During the install, I had to agree to the Terms and Conditions and the Privacy Policy. There was also a Viewing agreement that says I agree to them monitoring what I watch, what buttons I push, and so on. I didn't agree to that one. There was also another one I can't recall, which I also didn't agree to. I think that one was about letting them insert advertising.

The TV itself is lovely, and the smart features are actually nicely designed, responsive, and worth having. But not worth giving up my privacy for and certainly not to let them foist more adverts on me.

So I disconnected it from the internet, and so it shall remain.

Comment: Re:Don't use an Adblocker that accepts bribes (Score 1) 619

I still use Adblock Plus. I actually don't mind seeing non-intrusive ads, and so far it seems to be working OK.

Just out of interest, what is the problem with just unticking the "allow some non-intrusive advertising" check box? Does Adblock Edge offer some additional features too? Or do you have some reason to suspect that Adblock Plus wouldn't honour your config?

Comment: Re:*Yawn* (Score 1) 145

by mattpalmer1086 (#48874739) Attached to: Doomsday Clock Could Move

So if a minute comes off, it's just fear mongering. And if one or two goes on? We pat ourselves on the back and ignore it? Seems like we get to ignore it in both cases!

Good point about climate change though. I also noticed they had moved beyond just the nuclear threat. I suppose it is called the Domesday clock, not the "Nuclear Threat Clock", but I kind of agree it should stick with what it was established for.

(btw: I think climate change is a real threat, but there are lots of existential threats other than nuclear weapons and climate change.)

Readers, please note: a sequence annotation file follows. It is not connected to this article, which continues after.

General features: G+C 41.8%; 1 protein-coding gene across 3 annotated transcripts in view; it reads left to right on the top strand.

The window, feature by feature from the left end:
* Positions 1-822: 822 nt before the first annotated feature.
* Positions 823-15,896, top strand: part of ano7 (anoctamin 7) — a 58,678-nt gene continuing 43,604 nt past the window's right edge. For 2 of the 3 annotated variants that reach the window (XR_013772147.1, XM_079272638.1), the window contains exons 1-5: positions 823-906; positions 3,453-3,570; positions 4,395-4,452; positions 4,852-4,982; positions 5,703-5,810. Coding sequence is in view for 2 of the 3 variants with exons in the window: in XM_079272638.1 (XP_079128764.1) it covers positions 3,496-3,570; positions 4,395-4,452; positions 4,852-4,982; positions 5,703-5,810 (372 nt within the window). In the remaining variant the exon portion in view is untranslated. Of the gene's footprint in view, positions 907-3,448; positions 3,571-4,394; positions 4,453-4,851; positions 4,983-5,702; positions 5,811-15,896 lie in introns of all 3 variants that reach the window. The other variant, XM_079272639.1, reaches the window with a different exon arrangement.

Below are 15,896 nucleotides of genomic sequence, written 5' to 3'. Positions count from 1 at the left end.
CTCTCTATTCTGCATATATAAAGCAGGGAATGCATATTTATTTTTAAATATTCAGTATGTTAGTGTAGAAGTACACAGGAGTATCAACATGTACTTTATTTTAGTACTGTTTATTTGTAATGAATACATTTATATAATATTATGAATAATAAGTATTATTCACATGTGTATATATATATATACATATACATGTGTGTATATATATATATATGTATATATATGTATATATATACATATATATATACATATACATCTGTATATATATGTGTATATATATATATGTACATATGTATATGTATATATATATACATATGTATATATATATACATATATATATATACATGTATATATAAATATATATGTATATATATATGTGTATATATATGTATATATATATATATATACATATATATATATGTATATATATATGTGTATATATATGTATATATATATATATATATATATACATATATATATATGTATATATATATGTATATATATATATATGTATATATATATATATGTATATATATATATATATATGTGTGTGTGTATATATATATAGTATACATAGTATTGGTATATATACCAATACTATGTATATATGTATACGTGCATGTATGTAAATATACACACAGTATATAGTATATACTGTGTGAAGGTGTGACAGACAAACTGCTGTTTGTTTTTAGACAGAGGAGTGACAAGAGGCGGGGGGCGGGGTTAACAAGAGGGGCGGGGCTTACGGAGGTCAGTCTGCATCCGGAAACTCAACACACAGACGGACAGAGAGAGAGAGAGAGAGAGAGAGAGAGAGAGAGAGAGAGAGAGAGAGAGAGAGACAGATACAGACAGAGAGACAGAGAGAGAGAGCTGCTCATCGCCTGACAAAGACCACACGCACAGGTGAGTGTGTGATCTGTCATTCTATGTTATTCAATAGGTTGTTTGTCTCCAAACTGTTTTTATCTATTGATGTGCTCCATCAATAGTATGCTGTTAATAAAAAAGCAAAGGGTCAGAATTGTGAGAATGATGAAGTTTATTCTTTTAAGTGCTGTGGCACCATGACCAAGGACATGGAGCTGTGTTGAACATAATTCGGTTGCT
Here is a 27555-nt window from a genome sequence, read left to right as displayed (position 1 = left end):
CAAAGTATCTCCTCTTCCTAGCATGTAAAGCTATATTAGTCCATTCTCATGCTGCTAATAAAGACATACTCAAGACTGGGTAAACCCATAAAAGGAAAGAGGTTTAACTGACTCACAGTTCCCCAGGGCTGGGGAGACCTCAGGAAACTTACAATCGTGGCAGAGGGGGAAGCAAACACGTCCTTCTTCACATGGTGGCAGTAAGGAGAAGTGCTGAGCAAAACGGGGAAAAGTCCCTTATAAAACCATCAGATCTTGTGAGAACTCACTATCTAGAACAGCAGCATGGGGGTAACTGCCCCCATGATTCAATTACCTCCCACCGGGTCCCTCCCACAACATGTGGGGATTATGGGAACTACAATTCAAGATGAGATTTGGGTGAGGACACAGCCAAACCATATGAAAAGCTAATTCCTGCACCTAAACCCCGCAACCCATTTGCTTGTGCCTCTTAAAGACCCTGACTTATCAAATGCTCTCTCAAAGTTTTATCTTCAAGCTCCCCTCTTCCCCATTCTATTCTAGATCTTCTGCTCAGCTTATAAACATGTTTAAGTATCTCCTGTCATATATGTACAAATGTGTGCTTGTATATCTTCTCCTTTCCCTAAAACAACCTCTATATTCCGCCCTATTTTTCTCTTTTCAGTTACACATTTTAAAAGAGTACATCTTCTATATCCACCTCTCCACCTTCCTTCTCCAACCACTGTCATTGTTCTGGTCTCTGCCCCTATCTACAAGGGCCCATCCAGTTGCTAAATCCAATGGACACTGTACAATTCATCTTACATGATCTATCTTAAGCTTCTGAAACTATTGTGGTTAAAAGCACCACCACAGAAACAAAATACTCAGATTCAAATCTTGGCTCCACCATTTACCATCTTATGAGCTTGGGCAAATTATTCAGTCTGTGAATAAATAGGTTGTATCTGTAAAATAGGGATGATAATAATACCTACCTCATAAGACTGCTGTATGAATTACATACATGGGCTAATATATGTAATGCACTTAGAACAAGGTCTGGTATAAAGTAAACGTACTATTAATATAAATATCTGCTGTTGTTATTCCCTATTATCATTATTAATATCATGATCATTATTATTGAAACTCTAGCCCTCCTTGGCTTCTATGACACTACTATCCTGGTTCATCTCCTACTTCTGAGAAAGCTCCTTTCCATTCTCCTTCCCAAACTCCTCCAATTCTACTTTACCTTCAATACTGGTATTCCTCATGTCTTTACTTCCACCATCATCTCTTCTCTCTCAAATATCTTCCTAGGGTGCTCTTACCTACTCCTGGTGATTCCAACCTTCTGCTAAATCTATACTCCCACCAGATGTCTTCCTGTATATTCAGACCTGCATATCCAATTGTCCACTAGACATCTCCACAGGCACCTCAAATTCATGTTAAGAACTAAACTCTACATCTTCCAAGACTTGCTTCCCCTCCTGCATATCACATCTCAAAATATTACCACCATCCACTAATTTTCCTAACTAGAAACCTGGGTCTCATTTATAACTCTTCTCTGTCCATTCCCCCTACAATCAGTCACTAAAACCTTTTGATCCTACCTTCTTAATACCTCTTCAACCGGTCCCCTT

Comment: Re: The doomsday clock should be renamed. (Score 1) 145

by mattpalmer1086 (#48873893) Attached to: Doomsday Clock Could Move

No idea who the researchers are, and I don't have an agenda. I linked to Wikipedia!

I have read about some of these studies before, on the web, and in fairly lay publications like New Scientist. I have no idea if they are wrong, true, or just some vast liberal conspiracy by left-leaning scientists to irritate their conservative colleagues!

I was only prompted to reply because the original poster saw it as political "fear" propoganda from "the left", and I saw it quite differently. Which made me think of these studies... make of them what you will!

Comment: Re:The doomsday clock should be renamed. (Score 0) 145

by mattpalmer1086 (#48873751) Attached to: Doomsday Clock Could Move

It's interesting reading your response to this. I saw it as "clever people try to assess big problems facing us, and communicate it in a way most people can easily understand". You saw it as fear mongering by the left.